I'm totally not a thief or a stalker (don't ask any of my exes about that, please), but I am: 1) obsessed with Orangette's beautiful and delicious blog and 2) completely appropriating this banana bread recipe. It is DIVINE. And easy. And eggless, which seemed weird to me before I tried it, but was absolutely not an issue at all. This banana bread hits the perfect balance of moist and cakey and has just the right amount of sweetness. The demerara sugar that is added before the loaf goes in the oven makes the best craggy little sugary crust I have ever tasted. And even if you don't like coconut (I think I'm on a serious coconut kick, by the way), it is subtle enough that it simply adds to the texture.
You can find demerara sugar at Whole Foods and some other gourmet markets-- don't skip it or substitute it if you can (though I am thinking that the next time I try this recipe I will sub bourbon for the rum and bourbon sugar for the demerara for a little southern twist).
Adapted from HomeBaking: The Artful Mix of Flour and Tradition around the World, by Jeffrey Alford and Naomi Duguid
Yield: 1 loaf
I have one word for you: demerara. This bread is lovely in its own right, but it owes a good deal of its charm to this very special sugar. Demerara has large, golden grains that sparkle in the light, and sprinkled on top of this banana-moistened batter, it yields a crisp, sweetly craggy crust that steals the show - and that stays crunchy on the second day, even! You can buy demerara sugar online from any number of sources, or look for it in your local gourmet store. I found mine at an upscale market nearby, and I think Whole Foods also carries it. Either way, buy it. If you’re anything like me, you’ll want to sprinkle it all over the place.
About 3 large, overripe bananas
2 cups unbleached all-purpose flour
¾ tsp. baking soda
½ tsp. freshly grated nutmeg
Pinch of salt
1 stick (4 ounces) unsalted butter, at room temperature
1 cup granulated sugar
1/8 tsp distilled white vinegar
1 ½ Tbsp. dark rum
½ cup dried shredded unsweetened coconut
1 Tbsp. demerara or dark brown sugar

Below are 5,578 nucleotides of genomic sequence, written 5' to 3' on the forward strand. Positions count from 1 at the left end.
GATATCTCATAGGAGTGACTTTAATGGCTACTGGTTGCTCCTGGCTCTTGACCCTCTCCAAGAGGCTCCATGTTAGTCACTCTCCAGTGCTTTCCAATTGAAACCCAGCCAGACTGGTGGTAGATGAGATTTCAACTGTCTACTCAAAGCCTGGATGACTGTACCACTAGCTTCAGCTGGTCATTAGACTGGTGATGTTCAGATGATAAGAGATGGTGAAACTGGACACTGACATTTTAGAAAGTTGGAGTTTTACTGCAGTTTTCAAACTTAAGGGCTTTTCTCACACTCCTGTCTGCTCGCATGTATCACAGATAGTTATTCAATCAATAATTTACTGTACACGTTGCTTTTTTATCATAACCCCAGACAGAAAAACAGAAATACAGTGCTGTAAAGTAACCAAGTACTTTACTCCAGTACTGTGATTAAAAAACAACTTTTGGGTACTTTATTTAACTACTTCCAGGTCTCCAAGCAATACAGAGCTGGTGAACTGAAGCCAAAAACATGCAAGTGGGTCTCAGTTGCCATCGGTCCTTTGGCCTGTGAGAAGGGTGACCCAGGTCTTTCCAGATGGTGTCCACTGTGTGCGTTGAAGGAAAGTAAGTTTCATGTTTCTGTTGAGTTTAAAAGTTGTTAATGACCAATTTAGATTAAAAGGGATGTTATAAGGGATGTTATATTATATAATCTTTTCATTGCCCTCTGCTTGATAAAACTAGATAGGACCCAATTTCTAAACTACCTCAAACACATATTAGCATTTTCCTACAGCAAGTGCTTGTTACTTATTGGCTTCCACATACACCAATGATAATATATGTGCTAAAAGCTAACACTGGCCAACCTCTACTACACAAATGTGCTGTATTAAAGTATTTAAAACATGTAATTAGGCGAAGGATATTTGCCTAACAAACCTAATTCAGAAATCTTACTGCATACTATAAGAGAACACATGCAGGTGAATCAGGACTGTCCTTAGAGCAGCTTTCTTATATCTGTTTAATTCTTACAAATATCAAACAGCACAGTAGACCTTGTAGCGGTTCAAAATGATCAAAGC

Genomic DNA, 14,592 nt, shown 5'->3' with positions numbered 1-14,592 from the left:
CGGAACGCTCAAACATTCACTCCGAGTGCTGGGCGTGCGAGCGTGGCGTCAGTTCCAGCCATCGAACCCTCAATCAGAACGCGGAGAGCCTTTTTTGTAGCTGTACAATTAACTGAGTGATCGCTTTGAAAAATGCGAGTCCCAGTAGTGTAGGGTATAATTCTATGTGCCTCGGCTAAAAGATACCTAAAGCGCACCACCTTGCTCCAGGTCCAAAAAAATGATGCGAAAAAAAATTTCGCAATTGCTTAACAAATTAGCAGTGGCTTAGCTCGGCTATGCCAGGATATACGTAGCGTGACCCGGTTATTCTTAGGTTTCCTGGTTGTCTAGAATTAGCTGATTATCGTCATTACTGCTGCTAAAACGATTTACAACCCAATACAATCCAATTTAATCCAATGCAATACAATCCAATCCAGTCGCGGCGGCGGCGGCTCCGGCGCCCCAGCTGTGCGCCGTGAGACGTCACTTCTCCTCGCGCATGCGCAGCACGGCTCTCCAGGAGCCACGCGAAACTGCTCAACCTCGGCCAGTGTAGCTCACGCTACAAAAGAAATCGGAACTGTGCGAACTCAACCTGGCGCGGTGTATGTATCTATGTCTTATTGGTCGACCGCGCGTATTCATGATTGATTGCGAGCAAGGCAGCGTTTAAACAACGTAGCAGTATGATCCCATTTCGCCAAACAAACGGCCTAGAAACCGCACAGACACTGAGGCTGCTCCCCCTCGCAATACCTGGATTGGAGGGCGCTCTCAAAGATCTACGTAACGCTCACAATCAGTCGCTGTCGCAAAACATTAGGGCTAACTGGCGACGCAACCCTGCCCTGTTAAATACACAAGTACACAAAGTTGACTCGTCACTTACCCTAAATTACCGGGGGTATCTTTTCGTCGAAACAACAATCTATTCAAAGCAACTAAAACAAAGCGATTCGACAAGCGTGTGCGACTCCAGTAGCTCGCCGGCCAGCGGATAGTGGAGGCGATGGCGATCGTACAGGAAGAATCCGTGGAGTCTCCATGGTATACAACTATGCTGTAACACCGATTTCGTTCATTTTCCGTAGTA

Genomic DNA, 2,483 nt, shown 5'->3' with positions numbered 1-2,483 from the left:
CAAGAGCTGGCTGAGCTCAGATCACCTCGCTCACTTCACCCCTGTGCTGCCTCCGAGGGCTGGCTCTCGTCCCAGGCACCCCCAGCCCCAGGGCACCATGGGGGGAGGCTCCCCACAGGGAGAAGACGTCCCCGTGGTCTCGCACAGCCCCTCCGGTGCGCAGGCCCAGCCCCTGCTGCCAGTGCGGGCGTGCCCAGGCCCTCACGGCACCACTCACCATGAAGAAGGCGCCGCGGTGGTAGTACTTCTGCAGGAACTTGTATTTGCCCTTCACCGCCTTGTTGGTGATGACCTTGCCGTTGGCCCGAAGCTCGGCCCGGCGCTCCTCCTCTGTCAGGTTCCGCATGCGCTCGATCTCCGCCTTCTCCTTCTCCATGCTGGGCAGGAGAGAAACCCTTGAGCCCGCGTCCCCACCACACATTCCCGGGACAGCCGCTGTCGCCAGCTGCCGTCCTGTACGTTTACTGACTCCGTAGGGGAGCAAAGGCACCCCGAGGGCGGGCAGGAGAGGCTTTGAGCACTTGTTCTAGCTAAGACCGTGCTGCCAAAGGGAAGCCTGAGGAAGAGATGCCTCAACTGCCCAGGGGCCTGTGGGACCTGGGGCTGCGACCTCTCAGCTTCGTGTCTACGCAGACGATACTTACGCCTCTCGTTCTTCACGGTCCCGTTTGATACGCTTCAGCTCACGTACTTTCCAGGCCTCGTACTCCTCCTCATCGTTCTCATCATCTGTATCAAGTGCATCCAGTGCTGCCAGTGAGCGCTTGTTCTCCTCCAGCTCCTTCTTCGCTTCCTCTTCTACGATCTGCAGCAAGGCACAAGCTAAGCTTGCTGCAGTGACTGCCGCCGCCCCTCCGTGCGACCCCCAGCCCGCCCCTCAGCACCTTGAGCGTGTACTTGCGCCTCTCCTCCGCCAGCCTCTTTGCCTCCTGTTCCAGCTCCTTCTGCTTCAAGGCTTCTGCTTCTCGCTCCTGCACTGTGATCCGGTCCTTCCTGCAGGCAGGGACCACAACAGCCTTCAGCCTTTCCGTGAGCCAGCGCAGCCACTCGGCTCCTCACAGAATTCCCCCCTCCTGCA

Preheat the oven to 350 degrees Fahrenheit. Butter a standard-size loaf pan.
In a blender or food processor, purée the bananas. Measure out 1 ½ cups of purée. [If you have more than that, try stirring the excess into some plain yogurt. It’s delicious.] Set the purée aside.
In a medium bowl, whisk together the flour, baking soda, nutmeg, and salt. Set aside.
In a large bowl (or the bowl of a stand mixer), beat together the butter and sugar until light and fluffy. Add the vinegar and rum, and beat to mix well. Add the banana purée and the flour mixture alternately, about 1 cup at a time, beginning with the banana and beating to just incorporate. Use a spatula to fold in any flour that has not been absorbed, and stir in the coconut. Do not overmix.
Scrape the batter – it will be thick – into the prepared pan. Smooth the top, and sprinkle evenly with the demerara sugar. Bake for 50-65 minutes, or until the top is nicely browned and a toothpick inserted in the center comes out clean. Let cool on a wire rack for about 20 minutes; then turn the loaf out of the pan and allow it to cool completely.
This loaf will keep, sealed airtight, for three to four days, although it is best, I think, on the second day.
Note: You can use frozen bananas here too, and with beautiful results. Whenever I have overripe bananas sitting on my counter, I throw them – skin and all – into the freezer for safekeeping. When I want to bake with them, I pull them out a few hours before, put them in a wide, shallow bowl, and let them thaw. When they have softened fully, I tear open the skin and let the soft, slippery flesh spill out. Be sure to save any juices that come out with it; they’re very flavorful and can be puréed along with the flesh.
I made three loaves and I ate an entire one all by myself, so I'd say that's a pretty glowing endorsement from someone who eats at least an entire year's worth of one banana tree's output. Oh, also someone who also eats practically all the Chunky Monkey that Ben & Jerry's can produce.
If you need an idea for holiday gifts, bake up some loaves, decorate some little boxes and voila! Or if you need a quick dessert, just toast up a slice and top with some toasted almond ice cream and you're all set.